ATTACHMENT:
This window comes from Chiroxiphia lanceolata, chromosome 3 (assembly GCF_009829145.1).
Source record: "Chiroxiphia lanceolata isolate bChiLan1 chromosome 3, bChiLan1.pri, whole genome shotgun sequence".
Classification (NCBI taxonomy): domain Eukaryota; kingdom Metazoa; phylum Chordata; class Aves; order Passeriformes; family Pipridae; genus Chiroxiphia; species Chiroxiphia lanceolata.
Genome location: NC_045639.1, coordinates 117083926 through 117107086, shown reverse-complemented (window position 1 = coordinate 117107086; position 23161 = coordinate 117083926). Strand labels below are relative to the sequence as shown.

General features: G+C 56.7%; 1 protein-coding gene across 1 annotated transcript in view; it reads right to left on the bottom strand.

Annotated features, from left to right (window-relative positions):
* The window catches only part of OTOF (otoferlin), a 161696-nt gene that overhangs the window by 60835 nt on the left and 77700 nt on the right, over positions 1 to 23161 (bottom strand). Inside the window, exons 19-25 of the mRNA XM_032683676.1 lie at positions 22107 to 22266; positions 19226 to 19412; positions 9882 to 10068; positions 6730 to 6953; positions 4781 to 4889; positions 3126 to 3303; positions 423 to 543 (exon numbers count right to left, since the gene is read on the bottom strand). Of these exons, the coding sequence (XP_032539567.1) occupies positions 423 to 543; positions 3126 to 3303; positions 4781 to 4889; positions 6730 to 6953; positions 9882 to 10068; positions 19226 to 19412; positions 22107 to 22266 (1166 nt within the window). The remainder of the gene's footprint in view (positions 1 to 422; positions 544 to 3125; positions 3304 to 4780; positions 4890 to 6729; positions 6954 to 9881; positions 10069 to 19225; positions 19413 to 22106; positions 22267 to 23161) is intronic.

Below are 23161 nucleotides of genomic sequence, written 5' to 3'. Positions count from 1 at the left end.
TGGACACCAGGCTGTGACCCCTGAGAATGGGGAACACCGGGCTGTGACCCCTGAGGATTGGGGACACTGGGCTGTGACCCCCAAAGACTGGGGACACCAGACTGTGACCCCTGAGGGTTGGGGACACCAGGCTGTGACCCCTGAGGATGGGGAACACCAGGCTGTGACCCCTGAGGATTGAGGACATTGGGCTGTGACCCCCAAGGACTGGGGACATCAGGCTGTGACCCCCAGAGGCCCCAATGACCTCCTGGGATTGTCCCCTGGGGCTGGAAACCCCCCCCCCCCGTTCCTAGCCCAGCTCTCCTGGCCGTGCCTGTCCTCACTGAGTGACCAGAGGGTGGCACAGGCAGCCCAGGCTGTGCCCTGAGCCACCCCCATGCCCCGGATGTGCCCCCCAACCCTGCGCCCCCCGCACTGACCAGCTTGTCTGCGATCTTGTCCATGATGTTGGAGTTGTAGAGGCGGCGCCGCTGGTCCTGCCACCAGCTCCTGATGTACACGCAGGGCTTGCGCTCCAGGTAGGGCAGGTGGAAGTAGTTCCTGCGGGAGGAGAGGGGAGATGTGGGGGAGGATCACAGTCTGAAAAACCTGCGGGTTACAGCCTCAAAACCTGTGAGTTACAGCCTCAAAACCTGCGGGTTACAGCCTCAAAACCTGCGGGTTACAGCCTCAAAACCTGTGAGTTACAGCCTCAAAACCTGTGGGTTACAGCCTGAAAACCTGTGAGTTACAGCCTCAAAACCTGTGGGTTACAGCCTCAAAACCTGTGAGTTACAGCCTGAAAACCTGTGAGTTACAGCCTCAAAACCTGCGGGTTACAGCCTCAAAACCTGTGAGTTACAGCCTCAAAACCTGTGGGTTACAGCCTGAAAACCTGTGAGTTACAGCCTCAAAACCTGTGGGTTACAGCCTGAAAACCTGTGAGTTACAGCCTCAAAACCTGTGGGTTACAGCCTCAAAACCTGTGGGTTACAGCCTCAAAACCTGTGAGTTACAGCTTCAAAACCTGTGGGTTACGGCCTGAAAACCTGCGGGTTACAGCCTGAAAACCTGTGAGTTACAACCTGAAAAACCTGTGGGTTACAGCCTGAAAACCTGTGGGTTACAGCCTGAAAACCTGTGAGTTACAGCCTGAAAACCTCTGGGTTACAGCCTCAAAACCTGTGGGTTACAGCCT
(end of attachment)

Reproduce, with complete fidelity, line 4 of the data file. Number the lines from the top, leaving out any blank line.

Genome location: NC_045639.1, coordinates 117083926 through 117107086, shown reverse-complemented (window position 1 = coordinate 117107086; position 23161 = coordinate 117083926). Strand labels below are relative to the sequence as shown.